A cold war between the judiciary and the government hampers the Judicial system in the Country. It affects the processes related to growth of law and dissemination of justice. This is not an ideal situation for a developing country like India where The Judiciary is the beacon of hope for the public to fight injustice, hence a solution to this conflict shall be found, quickly but not hastily, ignoring a through debate and discussion on the matter. The government has its reasons for demanding a change in the appointment system and The Judiciary has its arguments in support of continuing the collegium system but some compromise from both sides is earnestly needed..

Appointment of SC & HC judges is an important function as it leads to the nomination of the higher judiciary, who are the protectors of the fundamental rights of the general public. A three-decade old system, the collegium has worked efficiently yet this does not preclude us from undertaking a review and possible revision. Every system needs to be updated and changed with time and the collegium system should go through the same review, not to look for reasons for its replacement but to analyse the system for improvements. The government’s NJAC is another option that can be looked at and revised in a manner that it can used as a better alternative for the collegium system or can work in harmony with the old system of appointment.

Options need to be explored and the decision be taken with the help for wider opinions and detailed discussion with the resolution that a decision needs to be taken on this topic, quickly yet effectively, needs to be realised by both– The Government and The Judiciary. The Judges are the supreme protectors of the Constitution and their authority and pre-eminence in ensuring justice for all should be maintained and hence their appointment process should be rigorous and highly specialised.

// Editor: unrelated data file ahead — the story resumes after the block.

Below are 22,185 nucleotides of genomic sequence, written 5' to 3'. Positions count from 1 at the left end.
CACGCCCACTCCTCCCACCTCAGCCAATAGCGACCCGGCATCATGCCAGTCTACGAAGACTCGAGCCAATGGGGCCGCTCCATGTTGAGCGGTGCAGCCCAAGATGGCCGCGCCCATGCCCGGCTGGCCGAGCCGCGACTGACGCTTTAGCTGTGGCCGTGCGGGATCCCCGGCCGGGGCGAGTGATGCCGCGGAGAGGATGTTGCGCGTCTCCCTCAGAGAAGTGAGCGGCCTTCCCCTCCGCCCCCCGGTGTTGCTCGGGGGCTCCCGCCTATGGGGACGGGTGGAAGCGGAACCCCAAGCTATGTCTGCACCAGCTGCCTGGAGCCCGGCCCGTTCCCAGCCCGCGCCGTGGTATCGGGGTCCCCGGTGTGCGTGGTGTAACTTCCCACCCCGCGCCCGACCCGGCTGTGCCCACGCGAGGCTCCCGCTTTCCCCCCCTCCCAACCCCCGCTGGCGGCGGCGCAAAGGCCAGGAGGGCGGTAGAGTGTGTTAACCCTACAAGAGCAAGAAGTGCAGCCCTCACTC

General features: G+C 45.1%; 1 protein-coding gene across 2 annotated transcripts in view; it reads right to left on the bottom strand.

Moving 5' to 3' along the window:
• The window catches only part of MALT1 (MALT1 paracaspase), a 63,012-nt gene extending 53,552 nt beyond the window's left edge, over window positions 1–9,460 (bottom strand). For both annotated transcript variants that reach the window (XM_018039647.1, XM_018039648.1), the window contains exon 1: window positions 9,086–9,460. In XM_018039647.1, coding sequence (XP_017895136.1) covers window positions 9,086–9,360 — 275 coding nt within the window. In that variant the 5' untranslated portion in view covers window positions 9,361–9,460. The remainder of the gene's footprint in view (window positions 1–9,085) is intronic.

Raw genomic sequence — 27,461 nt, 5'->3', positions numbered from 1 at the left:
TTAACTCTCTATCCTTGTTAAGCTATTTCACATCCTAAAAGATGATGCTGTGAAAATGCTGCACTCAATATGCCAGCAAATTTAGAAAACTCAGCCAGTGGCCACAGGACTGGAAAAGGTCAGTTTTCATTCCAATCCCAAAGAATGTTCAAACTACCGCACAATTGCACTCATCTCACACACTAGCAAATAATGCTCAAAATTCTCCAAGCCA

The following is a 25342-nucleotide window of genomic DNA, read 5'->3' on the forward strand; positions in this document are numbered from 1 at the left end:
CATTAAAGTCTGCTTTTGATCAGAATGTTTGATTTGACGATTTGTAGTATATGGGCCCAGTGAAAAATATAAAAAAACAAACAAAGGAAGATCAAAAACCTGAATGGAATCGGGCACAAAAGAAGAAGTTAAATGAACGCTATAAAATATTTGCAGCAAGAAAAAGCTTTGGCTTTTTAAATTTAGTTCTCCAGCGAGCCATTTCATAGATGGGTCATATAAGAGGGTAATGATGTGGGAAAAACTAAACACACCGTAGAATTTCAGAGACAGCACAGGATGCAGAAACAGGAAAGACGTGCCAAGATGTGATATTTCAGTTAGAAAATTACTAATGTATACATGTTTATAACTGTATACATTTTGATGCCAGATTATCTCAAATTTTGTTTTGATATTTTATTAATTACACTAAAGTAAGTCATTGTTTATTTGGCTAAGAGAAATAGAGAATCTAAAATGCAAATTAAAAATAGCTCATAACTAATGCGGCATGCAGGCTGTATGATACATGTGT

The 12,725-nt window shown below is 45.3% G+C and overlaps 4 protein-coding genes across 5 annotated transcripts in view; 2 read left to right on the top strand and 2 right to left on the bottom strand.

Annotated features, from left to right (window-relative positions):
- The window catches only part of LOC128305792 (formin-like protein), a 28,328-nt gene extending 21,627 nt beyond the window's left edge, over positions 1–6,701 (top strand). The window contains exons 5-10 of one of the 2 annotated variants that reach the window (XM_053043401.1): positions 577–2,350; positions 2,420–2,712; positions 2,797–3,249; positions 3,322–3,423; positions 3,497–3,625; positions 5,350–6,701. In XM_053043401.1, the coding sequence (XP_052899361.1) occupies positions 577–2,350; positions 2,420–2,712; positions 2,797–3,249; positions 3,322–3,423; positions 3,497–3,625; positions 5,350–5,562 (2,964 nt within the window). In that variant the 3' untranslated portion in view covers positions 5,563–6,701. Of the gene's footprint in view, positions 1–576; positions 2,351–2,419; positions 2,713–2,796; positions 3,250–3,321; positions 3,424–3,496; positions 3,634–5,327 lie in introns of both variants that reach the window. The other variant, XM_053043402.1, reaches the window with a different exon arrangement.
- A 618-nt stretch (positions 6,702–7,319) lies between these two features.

[1] AIR 1982 SC 149

[2] [1993] Supp 2 SCR 659

[3] AIR 1999 SC 1

[4] The National Judicial Appointments Commission Act, 2014, Act No. 40 of 2014

[5] (2016) 5 SCC 1

[6] (2016) 5 SCC 1



AIR 1982 SC 149

[1993] Supp 2 SCR 659

AIR 1999 SC 1

(2016) 5 SCC 1


The National Judicial Appointments Commission Act, 2014, Act no. 40 of 2014


<https://www.iasexpress.net/collegium-system-of-appointment-of-judges-in-supreme-court-and-high-court-upsc-ias/> accessed on 2nd December 2022

<https://www.legalserviceindia.com/legal/article-3681-collegium-system-in-india.html> accessed on 3rd December 2022

<https://indianexpress.com/article/explained/explained-law/judiciary-appointment-of-judges-collegium-system-njac-debate-explained-8329397/lite/> accessed on 4th December 2022

<https://www.google.com/amp/s/www.thehindu.com/news/national/until-government-brings-new-law-on-judicial-appointments-collegium-system-is-the-law-sc/article66238992.ece/amp/> accessed on 5th December 2022

Author: Ananya Misra